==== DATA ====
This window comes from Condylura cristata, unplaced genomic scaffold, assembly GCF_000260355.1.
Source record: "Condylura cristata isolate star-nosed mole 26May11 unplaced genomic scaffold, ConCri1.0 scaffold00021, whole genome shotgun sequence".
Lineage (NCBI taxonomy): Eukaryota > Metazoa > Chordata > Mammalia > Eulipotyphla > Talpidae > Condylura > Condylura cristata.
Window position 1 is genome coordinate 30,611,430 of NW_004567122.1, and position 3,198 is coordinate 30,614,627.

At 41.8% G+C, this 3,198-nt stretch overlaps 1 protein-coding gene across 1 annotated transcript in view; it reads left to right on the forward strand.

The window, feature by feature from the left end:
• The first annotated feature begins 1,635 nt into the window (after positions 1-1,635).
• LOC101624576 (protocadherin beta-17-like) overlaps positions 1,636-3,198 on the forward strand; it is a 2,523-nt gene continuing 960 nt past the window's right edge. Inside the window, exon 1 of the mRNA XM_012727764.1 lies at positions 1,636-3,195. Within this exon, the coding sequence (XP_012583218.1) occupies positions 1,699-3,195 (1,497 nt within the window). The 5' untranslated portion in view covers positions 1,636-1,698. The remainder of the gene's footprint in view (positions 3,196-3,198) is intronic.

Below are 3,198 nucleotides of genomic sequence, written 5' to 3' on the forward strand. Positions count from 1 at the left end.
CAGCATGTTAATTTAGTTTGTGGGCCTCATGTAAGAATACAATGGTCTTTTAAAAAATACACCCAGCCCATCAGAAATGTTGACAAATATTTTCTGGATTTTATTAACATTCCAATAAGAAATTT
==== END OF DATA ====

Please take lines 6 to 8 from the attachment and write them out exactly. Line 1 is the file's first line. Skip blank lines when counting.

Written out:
The window, feature by feature from the left end:
• The first annotated feature begins 1,635 nt into the window (after positions 1-1,635).
• LOC101624576 (protocadherin beta-17-like) overlaps positions 1,636-3,198 on the forward strand; it is a 2,523-nt gene continuing 960 nt past the window's right edge. Inside the window, exon 1 of the mRNA XM_012727764.1 lies at positions 1,636-3,195. Within this exon, the coding sequence (XP_012583218.1) occupies positions 1,699-3,195 (1,497 nt within the window). The 5' untranslated portion in view covers positions 1,636-1,698. The remainder of the gene's footprint in view (positions 3,196-3,198) is intronic.